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CES 2019: Autonomous Driving Shines Over 5G

4.4/5 (5)

4.4/5 (5) My return to CES, the Consumer Electronic Show, was something that I had been looking forward to for some time. After all, it had been almost 4 years since I attended the last CES when the Internet of Things (IoT) was the latest solution looking for problems to be solved. As an industry analyst whose passion for IoT is well known, I was frustrated at the weak offerings, poor quality demos and wasted money at the booths. CES had halls and halls of IoT ‘stuff’ that made little or no sense to me, with almost no chance of these startups being around in 2019. But, that’s what these shows are meant to do.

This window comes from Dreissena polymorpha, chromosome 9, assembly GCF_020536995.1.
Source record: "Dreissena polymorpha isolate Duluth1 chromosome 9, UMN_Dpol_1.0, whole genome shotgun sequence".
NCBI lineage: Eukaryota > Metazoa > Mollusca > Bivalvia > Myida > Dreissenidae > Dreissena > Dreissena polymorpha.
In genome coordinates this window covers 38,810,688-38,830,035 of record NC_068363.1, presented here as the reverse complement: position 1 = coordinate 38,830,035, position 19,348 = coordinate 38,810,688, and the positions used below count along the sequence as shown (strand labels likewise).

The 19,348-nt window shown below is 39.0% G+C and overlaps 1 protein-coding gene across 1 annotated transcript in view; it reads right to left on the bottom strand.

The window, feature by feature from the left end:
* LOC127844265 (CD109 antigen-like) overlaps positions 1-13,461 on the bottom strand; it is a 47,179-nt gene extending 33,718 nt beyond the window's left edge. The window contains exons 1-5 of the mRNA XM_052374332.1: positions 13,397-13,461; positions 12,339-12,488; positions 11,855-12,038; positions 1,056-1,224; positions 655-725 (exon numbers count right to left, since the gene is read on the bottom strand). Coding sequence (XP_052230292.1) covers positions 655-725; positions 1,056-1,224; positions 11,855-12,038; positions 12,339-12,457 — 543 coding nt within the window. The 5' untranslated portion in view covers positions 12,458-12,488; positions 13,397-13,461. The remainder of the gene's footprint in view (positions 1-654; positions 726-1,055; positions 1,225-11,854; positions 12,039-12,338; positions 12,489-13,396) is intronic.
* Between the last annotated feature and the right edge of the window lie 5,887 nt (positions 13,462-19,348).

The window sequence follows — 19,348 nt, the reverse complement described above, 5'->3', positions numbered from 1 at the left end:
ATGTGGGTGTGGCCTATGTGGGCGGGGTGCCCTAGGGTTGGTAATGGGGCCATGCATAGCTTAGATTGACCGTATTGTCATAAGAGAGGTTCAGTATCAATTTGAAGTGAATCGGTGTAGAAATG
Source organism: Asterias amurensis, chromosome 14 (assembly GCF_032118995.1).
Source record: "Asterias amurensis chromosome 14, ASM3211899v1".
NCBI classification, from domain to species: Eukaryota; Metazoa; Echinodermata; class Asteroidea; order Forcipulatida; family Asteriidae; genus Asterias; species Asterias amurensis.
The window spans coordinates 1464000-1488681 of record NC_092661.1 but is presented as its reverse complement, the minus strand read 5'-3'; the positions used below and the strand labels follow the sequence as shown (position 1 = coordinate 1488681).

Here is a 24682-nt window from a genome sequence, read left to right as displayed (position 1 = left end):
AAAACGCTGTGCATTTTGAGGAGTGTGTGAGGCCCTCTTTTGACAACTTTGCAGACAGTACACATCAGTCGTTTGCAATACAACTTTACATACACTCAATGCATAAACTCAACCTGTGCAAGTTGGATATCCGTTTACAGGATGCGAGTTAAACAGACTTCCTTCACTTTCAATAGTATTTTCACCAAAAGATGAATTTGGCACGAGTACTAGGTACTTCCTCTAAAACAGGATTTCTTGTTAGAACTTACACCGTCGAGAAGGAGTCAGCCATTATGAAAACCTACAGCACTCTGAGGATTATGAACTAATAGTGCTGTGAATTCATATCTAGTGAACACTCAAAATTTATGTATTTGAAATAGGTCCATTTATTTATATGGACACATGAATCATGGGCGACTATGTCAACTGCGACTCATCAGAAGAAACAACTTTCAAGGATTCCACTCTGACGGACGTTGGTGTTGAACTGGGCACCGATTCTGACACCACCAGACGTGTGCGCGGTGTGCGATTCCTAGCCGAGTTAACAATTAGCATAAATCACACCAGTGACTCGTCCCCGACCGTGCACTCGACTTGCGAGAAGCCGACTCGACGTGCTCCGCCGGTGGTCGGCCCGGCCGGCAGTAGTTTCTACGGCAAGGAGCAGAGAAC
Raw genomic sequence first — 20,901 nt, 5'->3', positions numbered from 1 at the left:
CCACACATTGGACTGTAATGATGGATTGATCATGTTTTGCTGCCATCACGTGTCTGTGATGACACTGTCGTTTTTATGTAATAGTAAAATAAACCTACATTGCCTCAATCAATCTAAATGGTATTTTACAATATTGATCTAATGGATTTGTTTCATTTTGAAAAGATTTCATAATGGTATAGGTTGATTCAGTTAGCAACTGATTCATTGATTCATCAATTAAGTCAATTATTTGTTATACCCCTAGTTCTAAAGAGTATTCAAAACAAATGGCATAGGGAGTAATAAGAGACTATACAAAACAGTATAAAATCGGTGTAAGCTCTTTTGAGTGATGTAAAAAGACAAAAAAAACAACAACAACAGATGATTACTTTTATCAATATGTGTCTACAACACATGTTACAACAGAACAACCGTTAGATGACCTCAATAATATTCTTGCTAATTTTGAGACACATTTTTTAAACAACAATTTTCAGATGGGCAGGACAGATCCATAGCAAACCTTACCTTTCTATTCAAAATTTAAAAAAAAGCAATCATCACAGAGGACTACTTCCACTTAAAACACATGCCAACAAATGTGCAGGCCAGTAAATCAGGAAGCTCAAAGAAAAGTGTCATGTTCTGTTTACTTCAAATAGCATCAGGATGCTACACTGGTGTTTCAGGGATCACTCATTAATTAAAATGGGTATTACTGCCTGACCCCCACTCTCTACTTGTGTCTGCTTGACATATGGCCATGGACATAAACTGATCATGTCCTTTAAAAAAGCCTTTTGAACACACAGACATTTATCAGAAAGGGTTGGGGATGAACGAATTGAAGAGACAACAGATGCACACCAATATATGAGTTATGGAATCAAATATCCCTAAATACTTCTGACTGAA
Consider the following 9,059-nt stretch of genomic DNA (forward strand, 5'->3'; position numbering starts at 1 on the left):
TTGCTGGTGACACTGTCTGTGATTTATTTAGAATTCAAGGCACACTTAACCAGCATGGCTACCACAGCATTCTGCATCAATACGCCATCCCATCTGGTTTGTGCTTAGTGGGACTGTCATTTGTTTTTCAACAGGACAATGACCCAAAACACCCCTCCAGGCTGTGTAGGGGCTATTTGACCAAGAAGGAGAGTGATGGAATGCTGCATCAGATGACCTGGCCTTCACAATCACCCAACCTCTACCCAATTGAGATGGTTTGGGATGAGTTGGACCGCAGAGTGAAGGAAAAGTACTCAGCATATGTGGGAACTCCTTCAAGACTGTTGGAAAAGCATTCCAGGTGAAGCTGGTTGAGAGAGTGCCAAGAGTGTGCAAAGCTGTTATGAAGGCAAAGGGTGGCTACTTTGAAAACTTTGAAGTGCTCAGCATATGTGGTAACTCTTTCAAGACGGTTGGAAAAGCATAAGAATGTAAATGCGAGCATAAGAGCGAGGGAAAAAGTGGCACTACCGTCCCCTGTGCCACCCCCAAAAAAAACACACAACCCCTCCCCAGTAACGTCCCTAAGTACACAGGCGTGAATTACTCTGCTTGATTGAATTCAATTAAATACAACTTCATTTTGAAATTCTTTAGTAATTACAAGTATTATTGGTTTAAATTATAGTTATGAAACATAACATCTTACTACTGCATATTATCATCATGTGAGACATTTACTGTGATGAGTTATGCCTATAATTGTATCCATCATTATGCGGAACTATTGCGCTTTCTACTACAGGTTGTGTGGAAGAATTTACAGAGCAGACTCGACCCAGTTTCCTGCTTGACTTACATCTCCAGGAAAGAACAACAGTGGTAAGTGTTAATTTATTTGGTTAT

Roll forward to 2019 and my mission was very specific. I was only interested in two major things – 5G and autonomous/self driving vehicles. I was determined not to get soaked up in the awesome glory of 8K televisions, and kitchens that would even scare off Chef Gordon Ramsey!  5G has been positioned as the natural platform for IoT innovation – fast, high capacity connectivity for applications such as autonomous vehicles, video and medical services. However, at this year’s CES, it seemed that the technology world and the trade press had finally gotten into the same room and realized (just like IoT) that 5G can mean many things. To that point, businesses were keen to call their new technology offerings that can be called 5G, 5G. I could see history repeating itself – hype and confusion this year, followed by disillusion and disappointment next year.